Managing Orphaned Puppies
Why Hand Rearing?
Successful rearing of orphaned puppies before four weeks of age requires much dedication, but can be very rewarding. The bitch does not have to die to deprive the puppies of vital nutrition. Puppies will also need hand-rearing when the bitch rejects her pups, when she has no milk production, mastitis, an infected uterus or toxic milk syndrome, or when the pup is too weak or sick to suck from the bitch. As a rule, puppies raised as orphans are not as robust and do not grow as rapidly as naturally reared puppies.
Natural Rearing vs Hand Rearing
The bitch provides the puppies with heat, stimulation to urinate and defecate, mothering, security and nutrition in natural rearing. Hence a similar environment must be provided for hand reared motherless puppies. The rearer must ensure that the right quantity and quality of nutrients are provided for different stages of growth. The hand-rearer must ensure regular feeding, sleeping, grooming and exercise schedules, and that stimulus provoking urination and defecation is provided.
Puppies are unable to efficiently control their body temperature during the first five days of life. It is especially important to maintain an environmental temperature of 30oC to 35oC for the first two days. Over the first seven weeks this environmental temperature will reduce - from 8 to 28 days the temperature should be maintained at 27oC, from 29 to 35 days at 21oC to 24oC, and over 35 days at 21oC. Humidity should be maintained at 55% to 60% during this period.
The puppies should be kept in a clean environment with circulating air but without drafts. Ideally the box the puppies are kept in should be heated using a heating pad.
Urination and Defecation
Newborn puppies are normally either eating or sleeping. After a bitch feeds her puppies she normally licks the genital area to stimulate defecation and urination. It is important to simulate the tongue action when hand rearing. This can be done by massaging the genital area with a piece of damp cotton wool after each meal. Once the puppies reach approximately three weeks of age puppies are normally able to relieve themselves without simulated stimulation.
Most puppies benefit from gentle handling before meals to allow some exercise and promote muscle and circulation development. Also twice weekly the puppies should be lightly washed to clean the skin.
Puppies grow rapidly and can more than double their body weight in a few days. The most obvious alternative to a bitch rearing her own puppies is for another nursing bitch to act as a foster mother. Unfortunately a suitable foster mother at the right stage of lactation and with sufficient milk to rear a litter is rarely available; meaning puppies need to be hand fed with a specially formulated replacement food that meets the optimum requirements of the puppies. This food needs to be a concentrated source of nutrients based on the composition of normal canine milk. Commercially prepared formulas such as Animalac and Divetelac are preferred to homemade recipes as they more closely resemble the bitch's milk. It should be noted that cow and goat milk are inadequate for rearing puppies as their protein, fat, calcium and energy density are lower, and the water and lactose content are higher when comparing with dog milk. When desperate cow milk can be modified as follows:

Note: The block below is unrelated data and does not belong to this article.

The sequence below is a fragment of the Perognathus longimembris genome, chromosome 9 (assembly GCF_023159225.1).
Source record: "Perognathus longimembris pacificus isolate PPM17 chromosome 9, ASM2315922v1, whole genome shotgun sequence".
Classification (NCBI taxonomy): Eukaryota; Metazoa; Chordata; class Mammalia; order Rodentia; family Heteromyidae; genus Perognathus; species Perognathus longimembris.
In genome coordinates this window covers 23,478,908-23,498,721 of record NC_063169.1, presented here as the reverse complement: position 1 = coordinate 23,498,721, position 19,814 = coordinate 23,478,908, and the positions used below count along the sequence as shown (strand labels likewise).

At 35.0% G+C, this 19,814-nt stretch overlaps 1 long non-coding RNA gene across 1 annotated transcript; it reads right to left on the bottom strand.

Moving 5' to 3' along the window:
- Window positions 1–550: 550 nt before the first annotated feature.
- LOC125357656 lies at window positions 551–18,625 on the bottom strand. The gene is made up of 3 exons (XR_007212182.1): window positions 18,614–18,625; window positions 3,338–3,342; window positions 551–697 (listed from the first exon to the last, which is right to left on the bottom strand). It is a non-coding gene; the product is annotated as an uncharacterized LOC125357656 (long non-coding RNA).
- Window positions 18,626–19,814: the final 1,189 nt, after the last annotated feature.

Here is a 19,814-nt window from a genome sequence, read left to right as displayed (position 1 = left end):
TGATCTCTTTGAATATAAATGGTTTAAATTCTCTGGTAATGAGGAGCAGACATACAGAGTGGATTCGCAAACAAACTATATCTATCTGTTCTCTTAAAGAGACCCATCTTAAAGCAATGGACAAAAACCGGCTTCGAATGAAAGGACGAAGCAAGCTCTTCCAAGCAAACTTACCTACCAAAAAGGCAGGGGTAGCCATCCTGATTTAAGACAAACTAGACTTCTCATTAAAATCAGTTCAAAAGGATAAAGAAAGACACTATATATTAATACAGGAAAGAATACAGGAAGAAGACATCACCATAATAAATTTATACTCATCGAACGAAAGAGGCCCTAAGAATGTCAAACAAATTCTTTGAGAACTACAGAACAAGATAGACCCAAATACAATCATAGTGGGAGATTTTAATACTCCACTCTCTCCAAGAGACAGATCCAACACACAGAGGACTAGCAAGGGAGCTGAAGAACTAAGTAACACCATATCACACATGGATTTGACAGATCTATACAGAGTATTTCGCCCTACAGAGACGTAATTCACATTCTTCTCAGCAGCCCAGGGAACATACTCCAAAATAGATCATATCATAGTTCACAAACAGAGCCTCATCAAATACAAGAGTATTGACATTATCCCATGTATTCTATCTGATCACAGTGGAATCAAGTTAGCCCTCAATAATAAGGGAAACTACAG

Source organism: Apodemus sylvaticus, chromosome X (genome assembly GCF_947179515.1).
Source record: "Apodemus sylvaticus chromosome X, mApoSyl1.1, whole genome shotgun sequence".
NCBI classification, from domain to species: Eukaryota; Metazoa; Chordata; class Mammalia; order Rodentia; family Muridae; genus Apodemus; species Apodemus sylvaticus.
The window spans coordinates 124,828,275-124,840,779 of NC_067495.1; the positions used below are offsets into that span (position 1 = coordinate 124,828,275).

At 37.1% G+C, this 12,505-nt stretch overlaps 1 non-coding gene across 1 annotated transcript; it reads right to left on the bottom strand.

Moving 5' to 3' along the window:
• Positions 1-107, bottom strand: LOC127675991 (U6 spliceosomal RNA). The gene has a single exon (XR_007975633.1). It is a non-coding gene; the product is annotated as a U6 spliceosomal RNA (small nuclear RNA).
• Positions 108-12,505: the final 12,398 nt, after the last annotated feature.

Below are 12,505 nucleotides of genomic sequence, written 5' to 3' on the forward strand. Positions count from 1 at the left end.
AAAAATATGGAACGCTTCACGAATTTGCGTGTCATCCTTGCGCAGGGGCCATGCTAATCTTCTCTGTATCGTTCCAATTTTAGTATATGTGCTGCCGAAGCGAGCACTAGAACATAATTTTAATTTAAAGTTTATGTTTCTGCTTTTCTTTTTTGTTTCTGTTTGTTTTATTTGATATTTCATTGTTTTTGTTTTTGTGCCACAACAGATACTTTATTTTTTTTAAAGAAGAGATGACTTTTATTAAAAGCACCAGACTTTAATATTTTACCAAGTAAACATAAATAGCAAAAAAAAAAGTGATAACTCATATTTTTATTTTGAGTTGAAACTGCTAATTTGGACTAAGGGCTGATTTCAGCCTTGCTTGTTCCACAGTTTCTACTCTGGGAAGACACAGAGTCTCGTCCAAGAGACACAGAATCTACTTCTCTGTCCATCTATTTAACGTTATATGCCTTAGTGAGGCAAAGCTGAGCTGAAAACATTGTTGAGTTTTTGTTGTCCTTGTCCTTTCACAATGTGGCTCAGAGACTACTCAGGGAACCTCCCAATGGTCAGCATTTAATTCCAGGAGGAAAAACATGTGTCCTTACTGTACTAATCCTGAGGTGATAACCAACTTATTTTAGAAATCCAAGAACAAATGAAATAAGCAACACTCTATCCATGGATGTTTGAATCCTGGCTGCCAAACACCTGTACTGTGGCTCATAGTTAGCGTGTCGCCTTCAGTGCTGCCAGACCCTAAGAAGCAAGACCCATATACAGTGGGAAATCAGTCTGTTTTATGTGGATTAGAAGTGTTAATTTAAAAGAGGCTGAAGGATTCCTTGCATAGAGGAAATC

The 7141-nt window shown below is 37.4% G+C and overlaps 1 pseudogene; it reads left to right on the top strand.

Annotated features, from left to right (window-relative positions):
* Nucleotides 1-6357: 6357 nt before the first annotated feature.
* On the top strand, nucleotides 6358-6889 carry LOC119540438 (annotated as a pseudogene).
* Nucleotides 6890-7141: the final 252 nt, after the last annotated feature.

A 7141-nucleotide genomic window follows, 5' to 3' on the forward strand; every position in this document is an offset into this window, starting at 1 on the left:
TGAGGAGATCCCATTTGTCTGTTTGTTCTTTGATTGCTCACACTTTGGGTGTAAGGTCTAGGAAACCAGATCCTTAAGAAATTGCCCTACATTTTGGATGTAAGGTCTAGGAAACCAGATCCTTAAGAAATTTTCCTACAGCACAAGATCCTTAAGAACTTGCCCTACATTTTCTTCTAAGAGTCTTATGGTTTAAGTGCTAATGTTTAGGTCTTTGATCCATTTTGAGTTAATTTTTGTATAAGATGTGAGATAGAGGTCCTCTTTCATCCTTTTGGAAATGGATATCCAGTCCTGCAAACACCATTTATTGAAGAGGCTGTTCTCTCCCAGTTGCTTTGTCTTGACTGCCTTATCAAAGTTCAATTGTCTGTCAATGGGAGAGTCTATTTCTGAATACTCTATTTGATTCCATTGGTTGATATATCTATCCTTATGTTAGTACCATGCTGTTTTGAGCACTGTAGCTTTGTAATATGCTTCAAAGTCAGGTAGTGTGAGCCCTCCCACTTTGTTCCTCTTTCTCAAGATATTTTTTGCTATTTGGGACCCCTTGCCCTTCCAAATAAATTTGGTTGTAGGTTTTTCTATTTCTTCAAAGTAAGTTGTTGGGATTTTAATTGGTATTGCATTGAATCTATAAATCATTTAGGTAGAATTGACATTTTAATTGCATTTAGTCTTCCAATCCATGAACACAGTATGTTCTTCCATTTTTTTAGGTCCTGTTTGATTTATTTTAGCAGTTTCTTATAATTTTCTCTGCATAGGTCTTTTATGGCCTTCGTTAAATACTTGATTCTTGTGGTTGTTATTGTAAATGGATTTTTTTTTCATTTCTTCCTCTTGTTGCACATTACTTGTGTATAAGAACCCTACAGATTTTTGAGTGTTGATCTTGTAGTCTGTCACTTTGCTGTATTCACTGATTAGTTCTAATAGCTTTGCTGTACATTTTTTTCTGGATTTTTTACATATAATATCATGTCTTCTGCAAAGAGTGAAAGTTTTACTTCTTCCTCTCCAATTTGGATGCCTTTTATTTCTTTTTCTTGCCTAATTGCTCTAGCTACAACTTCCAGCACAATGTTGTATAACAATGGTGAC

1 cup whole cow milk
3 egg yolks
1 tablespoon corn oil
1 drop/pinch multivitamin
Mix and heat for puppies less than 2 weeks of age
800 ml whole cow milk
200 ml cream
1 egg yolk
6 g sterilised bone meal
4 g citric acid
2000 IU vitamin A
500 IU vitamin D
Mix and heat
Puppies can only accommodate 10 to 20 ml at any one feeding.
Caloric needs of an average sized puppy are:
Week 1 12 kcal/100 g/day
Week 2 14 kcal/100 g/day
Week 3 16 kcal/100 g/day
Week 4 to weaning 18 - 24 kcal/100 g/day
Most commercially available milk replacers provide 1 to 1.24 kcal/ml of formula. Hence a puppy should receive 13 ml of formula per 100 g body weight per day during the first week of life, 16 ml per 100 g body weight per day during the second week, 20 ml per 100 g body weight per day during the third week and 22 ml per 100 g body weight per day during the fourth week. These amounts of formula should be given in equal portions six times daily and should be warmed to approximately 38oC prior to feeding. When preparing the formula always follow the manufacturer's directions and ensure all feeding equipment is kept clean.
Ways to Feed Puppies
Puppies can be fed in several different ways. An eye dropper may be used, or a special puppy drinking bottle with teat. Most people prefer to bottle feed while holding the puppy upright. The teat is placed in its mouth and pulled up and away to elevate the head and encourage vigorous suckling. The bottle should be held in such a way that the amount of air taken in is minimised. Also if the milk flow is too fast excess milk may come out the nose resulting in aspiration pneumonia.
Experienced handlers can also administer the formula via a rubber catheter or infant feeding tube (with syringe attached) introduced into the stomach. Care must be taken to ensure the tube is placed in the stomach and not the lung (i.e. tube should be introduced to the level of the pup's last rib). Once the tube is in the stomach the formula should slowly be administered over a couple of minutes to allow for slow filling of the stomach.
It is important not to overfeed during the first 2 to 3 days of life. At about 3 weeks of age puppies can be encouraged to lap milk replacer from a shallow bowel, and once lapping feeding from a tube or bottle can be stopped. Slowly over the next few weeks solid food is added to the milk replacer and by six weeks of age the puppies should be fully weaned.